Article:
by Eric Harding | June 27, 2013 2:12 pm
It’s midterm time — let’s take stock of the market.
The year started off with a bang, and the market seemed destined to run forever … until last week. Reality set in, and investors are rattled.
Luckily, our experts are here to help. From value to growth, from small-caps to large-, we’ve got you covered. Read on to see what our panel of experts are looking for in the second half … and how you can profit from it.
By Daniel Wiener, The Independent Adviser for Vanguard Investors
After seven straight months of up markets with nary a hiccup, we finally got a bit of a pullback last week on what I believe is complete disregard or ignorance of Fed Chairman Ben Bernanke’s comments after the two-day Fed meeting.
If the Fed chair is even close to right, the second half of 2013 could shape up to be a good one, where corporate fundamentals begin to catch up to forward-looking valuations and expectations for further gains lead to higher stock prices late in the year.
The naysayers on Wall Street have maintained that the stock market’s recent rally to all-time highs has been fueled by the Fed’s easy-money policies rather than real economic and corporate profit growth. If that’s so, and if the economy begins to churn out more jobs in the coming months, then that leg of the bearish stool collapses. Assuming investors then begin to look further down the road they’ll see that greater economic growth will lead to greater manufacturing and service demand and will bid up stock prices in anticipation.
In the meantime, the recent market pullback has been just the ticket for the active managers running Vanguard’s best mutual funds. While the stock market may be down 4% or so from its all-time high, the tumult of the month’s final weeks means some stocks are down a whole lot more than 4%. Smart managers will be picking up bargains that have pulled back 8% or 10% and selling holdings that may have only backtracked 2%, setting us up for juicier gains down the road.
I remain a huge fan of Dividend Growth, Selected Value, Capital Opportunity and Health Care in our Model Portfolios and think that slightly better news abroad could give a boost to holdings like International Growth.
By Richard Band, Profitable Investing
It’s flattering to have the world beat a path to your door. But I’ve got to admit: The big run-up in dividend-paying stocks since Jan. 1 has made my job as a value investor tougher. As prices rise, yields fall for new investors (unless, of course, the company in question boosts its dividend faster than the share price goes up).
Fortunately, the past few weeks have brought a decent — and long overdue — “correction” among many of the market’s prime dividend stocks. Utilities, real estate trusts and master limited partnerships have all backtracked. If you’ve been looking to feed some cash into these sectors, prices and yields are now more favorable than we’ve seen them in about three or four months.
For the broader stock market, the key question now is whether bond yields, which have surged since early May, will finally calm down. (Rising bond yields diminish the relative appeal of equities for investors who can choose to own either asset.) If interest rates ease in fairly short order — as I expect — the S&P 500 should be able to reach my target of 1680-1710 during the summer, or at latest sometime in the fourth quarter. Beware, though, of any two- or three-week stock rally not accompanied by falling bond yields. That would invite a severe setback.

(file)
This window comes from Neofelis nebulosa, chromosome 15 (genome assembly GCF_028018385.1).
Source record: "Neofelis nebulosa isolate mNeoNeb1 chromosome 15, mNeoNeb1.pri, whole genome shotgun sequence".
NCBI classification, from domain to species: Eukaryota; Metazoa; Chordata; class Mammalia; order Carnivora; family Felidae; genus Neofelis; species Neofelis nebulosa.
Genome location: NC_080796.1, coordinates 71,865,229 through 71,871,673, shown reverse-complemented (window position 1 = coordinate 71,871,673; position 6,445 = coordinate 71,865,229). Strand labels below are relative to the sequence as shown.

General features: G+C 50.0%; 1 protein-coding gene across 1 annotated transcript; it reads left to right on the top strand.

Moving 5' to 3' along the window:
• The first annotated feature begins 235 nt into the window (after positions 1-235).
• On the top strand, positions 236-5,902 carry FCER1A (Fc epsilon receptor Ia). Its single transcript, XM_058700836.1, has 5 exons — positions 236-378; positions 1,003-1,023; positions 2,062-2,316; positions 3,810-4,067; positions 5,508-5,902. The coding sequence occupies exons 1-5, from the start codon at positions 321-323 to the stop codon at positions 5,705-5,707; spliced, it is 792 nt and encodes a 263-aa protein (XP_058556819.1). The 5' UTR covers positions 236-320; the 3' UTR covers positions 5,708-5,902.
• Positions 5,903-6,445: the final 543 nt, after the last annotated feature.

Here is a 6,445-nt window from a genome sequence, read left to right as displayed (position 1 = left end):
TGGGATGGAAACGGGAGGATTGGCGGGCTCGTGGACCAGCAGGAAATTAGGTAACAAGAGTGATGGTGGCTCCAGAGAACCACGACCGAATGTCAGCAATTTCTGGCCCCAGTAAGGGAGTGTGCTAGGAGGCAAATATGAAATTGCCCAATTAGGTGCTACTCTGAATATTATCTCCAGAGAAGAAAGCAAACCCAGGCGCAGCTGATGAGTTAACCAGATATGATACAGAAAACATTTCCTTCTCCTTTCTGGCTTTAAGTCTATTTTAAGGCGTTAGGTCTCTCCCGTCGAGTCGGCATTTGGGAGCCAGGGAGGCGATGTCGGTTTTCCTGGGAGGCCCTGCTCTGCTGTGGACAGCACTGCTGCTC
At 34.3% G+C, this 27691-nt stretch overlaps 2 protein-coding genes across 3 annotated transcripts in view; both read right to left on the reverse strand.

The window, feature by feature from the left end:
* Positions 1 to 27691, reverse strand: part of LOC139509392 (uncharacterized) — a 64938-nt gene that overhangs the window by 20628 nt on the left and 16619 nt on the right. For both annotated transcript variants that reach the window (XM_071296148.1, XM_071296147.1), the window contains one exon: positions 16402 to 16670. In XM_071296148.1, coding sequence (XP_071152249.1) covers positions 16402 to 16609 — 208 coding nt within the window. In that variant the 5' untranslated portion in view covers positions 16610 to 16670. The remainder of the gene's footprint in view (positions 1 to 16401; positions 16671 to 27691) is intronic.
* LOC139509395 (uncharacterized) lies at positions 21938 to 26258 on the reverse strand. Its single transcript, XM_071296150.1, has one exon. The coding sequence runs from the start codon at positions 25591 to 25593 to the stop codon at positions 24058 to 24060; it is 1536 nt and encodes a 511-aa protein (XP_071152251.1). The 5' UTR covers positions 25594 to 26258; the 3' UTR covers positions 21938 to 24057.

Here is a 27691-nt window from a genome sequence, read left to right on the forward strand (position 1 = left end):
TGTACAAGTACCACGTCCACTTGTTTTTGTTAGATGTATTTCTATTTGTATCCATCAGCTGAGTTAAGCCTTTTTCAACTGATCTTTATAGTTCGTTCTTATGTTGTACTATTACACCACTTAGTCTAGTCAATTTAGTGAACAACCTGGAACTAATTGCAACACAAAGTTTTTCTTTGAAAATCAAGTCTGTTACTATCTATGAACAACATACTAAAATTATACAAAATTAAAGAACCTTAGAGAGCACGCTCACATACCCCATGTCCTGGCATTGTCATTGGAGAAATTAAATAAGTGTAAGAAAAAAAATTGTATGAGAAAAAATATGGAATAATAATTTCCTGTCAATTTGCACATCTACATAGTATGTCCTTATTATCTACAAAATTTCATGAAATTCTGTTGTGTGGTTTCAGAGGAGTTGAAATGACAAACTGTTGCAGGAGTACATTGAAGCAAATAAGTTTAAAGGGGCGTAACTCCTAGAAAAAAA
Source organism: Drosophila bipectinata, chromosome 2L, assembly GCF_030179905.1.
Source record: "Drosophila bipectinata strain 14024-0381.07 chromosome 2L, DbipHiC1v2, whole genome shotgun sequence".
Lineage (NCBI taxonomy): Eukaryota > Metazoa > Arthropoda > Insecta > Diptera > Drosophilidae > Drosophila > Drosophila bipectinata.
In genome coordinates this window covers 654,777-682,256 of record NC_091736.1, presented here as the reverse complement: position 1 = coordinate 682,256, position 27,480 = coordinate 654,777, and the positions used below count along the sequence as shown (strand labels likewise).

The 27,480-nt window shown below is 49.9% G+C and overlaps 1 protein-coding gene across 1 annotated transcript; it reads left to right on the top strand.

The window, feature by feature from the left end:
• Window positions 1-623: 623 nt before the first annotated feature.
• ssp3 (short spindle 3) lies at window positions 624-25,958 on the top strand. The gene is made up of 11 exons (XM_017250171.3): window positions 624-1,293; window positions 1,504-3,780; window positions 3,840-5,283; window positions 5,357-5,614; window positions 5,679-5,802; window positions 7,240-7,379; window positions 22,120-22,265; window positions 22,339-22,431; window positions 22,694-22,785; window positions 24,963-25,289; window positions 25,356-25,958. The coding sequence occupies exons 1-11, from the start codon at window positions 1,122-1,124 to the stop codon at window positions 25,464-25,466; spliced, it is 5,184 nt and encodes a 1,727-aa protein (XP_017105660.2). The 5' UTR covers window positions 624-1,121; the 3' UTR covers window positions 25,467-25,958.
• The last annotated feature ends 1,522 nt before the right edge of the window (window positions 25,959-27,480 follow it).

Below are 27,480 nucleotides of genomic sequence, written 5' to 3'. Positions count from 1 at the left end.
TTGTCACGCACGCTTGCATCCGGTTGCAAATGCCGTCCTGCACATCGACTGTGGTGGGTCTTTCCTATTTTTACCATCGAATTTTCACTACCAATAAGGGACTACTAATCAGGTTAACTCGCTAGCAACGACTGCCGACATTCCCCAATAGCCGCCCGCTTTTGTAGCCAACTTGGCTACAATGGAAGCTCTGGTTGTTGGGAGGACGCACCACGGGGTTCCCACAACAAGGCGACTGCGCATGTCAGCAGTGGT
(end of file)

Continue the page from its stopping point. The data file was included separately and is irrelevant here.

Given the heightened interest-rate tensions (to say nothing of the usual economic problems in Europe and elsewhere), this is a time for extra selectivity in your stock purchases. Focus on companies with a proven record of compounding investor wealth over the long haul.
One great consumer-staples franchise has dipped back into the buy zone lately. Swiss-based Nestle (NSRGY) stands at the top of the heap as the world’s most admired consumer food-products company, according to Fortune magazine — a ranking Nestle has enjoyed eight years in a row. Sales to fast-growing emerging markets have soared from 30% of the company’s total in 2001 to 43% in 2012.
Nestle has also taken good care of its shareholders. Dividends, paid annually in May, have been sweetened for 17 consecutive years. Over that span, the payout has increased 673% in Swiss francs, a much stronger currency historically than the dollar. NSRGY truly qualifies as a world-class wealth compounder.
Current yield is 3.4%. Better yet, by holding the shares in your pension fund or IRA, you can avoid Swiss withholding tax on your dividends.
If I had to buy just one European stock and keep it for the rest of my life, Nestle would be it. Buy NSRGY at $67 or less for a projected total return of 15% or more in the year ahead.
By Louis Navellier, Blue Chip Growth and other growth services
As we look ahead to the heat of July and wave goodbye to the June swoon, I am exceptionally bullish.
Yes, we just had a 700+ point drop in the Dow in just four trading days, but frankly I didn’t mind the June market selloff. It was only natural to see a pullback after the outstanding run we saw in the first five months of the year. In fact, we were able to pick up great stocks for the second half at stellar prices and leave the panic-sellers in the dust.
So rather than looking backward, I want to look forward to a number of summer catalysts that will provide significant upside through year-end.